Feigh argues here, however, that res judicata will not apply where the judgment in a prior action asserted as a defense to the second action was obtained by fraud. It appears that there is authority for that argument. See Commonwealth ex rel. Crawford v. Crawford, 170 Pa. Superior Ct. 151, 84 A.2d 237 (1951); 46 Am. Jur. 2d Judgments § 473 (1969). The argument is, moreover, supported by logic and equity's jurisdiction generally in cases involving fraud.

Regarding Feigh's present contention of Glendale's improper motive in suspending him, we note that paragraph 18 of the complaint now before us alleges that as early as 1984 in a meeting he had with the school board, he was aware that the members "evidenced an attitude of great animosity" toward him. This occurred prior to his suspension hearing. The conversation between Feigh and the president of the school board, which is alleged to have occurred after our opinion in Feigh I was rendered, was merely confirmation of what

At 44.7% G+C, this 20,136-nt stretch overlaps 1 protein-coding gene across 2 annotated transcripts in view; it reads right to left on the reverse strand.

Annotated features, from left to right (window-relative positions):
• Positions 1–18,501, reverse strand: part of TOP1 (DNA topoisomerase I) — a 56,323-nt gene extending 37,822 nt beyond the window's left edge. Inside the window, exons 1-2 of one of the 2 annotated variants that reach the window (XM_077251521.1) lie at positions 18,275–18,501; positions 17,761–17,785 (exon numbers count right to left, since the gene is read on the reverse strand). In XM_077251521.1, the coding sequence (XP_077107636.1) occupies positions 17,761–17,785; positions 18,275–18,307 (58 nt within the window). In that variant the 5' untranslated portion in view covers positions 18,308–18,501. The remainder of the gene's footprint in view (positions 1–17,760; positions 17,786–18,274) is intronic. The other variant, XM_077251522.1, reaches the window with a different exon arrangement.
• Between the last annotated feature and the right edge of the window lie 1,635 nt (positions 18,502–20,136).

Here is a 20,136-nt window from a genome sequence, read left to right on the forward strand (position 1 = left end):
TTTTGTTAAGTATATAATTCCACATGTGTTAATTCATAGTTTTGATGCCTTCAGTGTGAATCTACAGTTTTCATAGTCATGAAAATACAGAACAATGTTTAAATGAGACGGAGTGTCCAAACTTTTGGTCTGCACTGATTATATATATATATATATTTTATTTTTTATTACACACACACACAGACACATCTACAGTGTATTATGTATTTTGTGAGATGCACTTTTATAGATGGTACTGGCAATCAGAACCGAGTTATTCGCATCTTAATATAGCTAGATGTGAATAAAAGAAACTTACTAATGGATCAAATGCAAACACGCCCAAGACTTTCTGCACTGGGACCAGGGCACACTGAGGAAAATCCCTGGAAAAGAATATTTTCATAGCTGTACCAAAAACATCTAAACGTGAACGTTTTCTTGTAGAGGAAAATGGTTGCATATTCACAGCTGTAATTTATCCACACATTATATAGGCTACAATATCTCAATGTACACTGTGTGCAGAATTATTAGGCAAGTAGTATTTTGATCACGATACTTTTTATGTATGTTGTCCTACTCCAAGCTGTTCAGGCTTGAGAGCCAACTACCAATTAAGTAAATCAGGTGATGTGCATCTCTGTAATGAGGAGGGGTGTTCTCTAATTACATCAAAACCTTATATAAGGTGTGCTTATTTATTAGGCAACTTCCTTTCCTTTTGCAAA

[ 118 Pa. Commw. Page 391]

Feigh suspected several years before. Res judicata is conclusive on the parties not only as to matters decided but those which might have been properly decided as well. Bearoff v. Bearoff Brothers, Inc., 458 Pa. 494, 327 A.2d 72 (1974). Since improper motive could have been litigated in Feigh I, we conclude that Feigh is barred by res judicata as to that issue.

We turn now to the matter of the curtailment of the educational program, the real and only basis for Feigh's suspension. If, in fact, Glendale did not eliminate the elementary instrumental music program, as Feigh alleges in paragraph 19 of the complaint now before us, a fact which the trial court must assume to be correct for the purpose of ruling on a demurrer, then that would constitute fraud on the part of Glendale in obtaining the first decision in its favor and would warrant, barring other facts and circumstances unknown to us, the equitable relief Feigh seeks.